With those couple methods written, it’s time to push through some more test data (and subsequently, uncover some bugs I’m glad I caught). With the code finished, I can go back over it, add comments, clean up variable inconsistencies, and look at the tests. I have about a dozen or so tests written, and I can tell I haven’t written a test for everything. I’m going to take a little extra time just to be sure I have the coverage I want – at least invoking each method.

It turns out that was a good thing to do. I had made a couple really dumb mistakes in there. Dumb mistakes like this one:

That method is just there for utility, and wasn’t getting touched by the tests. Clearly it doesn’t do what I want it to. I had also made some methods private that I should have made protected, and I hadn’t realized that until I tried extending the class for testing purposes.

Conclusion

Getting back up to speed after being in a different language for a couple years was more of a barrier than I expected it to be. I don’t think the test itself is complicated, and I may have over thought it. The biggest lesson here was in using the tests as I was working through the problem. Sure, it’s a best practice. But I might not have normally done it while taking a coding test. I’m glad I did this time.

Safari Books Online has the content you need

Here are some good PHP resources found in Safari Books Online:

If you want to write a mobile application using geo-location data, Pro PHP Programming will show you how. Additionally, if you need to make sure that you can write a multilingual indexing application using Sphinx, this book will help you avoid the pitfalls.
PHP: The Good Parts shows you the most useful features of PHP, and explains how you can speed up the web development process with them. You’ll learn why the most commonly used PHP features are often misused or misapplied, and which features add strength to object-oriented programming. You’ll also focus on aspects that will help you integrate your application with databases.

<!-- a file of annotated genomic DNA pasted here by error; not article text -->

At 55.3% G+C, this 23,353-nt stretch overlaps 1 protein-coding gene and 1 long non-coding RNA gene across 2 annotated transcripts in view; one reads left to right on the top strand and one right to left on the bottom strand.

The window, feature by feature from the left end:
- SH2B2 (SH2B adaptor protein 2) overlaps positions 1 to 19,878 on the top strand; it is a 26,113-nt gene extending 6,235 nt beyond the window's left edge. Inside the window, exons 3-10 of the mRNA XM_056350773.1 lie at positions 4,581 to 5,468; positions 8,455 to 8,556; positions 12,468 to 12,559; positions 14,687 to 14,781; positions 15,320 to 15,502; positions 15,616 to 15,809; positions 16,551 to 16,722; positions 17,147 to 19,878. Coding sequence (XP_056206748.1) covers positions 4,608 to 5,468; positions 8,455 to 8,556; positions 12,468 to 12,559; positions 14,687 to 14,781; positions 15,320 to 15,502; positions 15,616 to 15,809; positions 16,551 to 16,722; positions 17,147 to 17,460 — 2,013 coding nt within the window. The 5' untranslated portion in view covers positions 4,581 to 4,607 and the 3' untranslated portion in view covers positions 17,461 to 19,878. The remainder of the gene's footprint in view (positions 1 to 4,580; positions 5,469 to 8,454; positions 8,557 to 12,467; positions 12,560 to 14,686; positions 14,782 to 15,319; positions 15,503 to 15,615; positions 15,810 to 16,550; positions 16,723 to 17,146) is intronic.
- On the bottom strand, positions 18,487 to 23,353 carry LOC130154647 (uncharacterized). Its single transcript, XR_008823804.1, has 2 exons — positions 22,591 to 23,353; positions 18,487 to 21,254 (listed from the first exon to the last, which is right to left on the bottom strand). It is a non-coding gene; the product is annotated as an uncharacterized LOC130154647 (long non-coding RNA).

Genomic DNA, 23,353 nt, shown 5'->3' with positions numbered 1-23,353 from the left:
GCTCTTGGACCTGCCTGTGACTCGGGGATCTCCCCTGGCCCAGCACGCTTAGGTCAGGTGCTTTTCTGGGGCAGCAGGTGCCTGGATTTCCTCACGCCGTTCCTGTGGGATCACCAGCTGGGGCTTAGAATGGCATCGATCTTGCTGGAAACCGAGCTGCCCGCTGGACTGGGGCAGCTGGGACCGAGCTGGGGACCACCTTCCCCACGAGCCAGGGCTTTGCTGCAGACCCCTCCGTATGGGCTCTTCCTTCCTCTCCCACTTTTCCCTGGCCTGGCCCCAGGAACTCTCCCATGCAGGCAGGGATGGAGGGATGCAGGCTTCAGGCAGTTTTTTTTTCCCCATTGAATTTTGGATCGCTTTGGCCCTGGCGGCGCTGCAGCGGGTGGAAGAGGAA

PHP Master: Write Cutting-edge Code is tailor-made for the PHP developer who’s serious about taking their server-side applications to the next level and who wants to really keep ahead of the game by adhering to best practice, employing the most effective object-oriented programming techniques, wrapping projects in layers of security and ensuring their code is doing its job perfectly.
PHP Team Development starts by explaining the need for teams working on complex software projects. You learn how you can divide the complexity of PHP projects with the help of the MVC pattern and the use of frameworks. It then discusses the need for a process and how you can choose the right process. It teaches you how to use agile principles to deliver working software for customers.
PHP Objects, Patterns, and Practice, Second Edition shows you how to meld the power of PHP with the sound enterprise development techniques embraced by professional programmers. Going well beyond the basics of object-oriented development, you’ll learn about advanced topics such as working with static methods and properties, abstract classes, interfaces, design patterns, exception handling, and more.

About the Author

  Duane O’Brien is a tired computer scientist. He has written a number of articles on developing web applications and various PHP frameworks. To learn more about Duane, check out his blog or read his tweets.

Tags: APIs, conversion, php, test,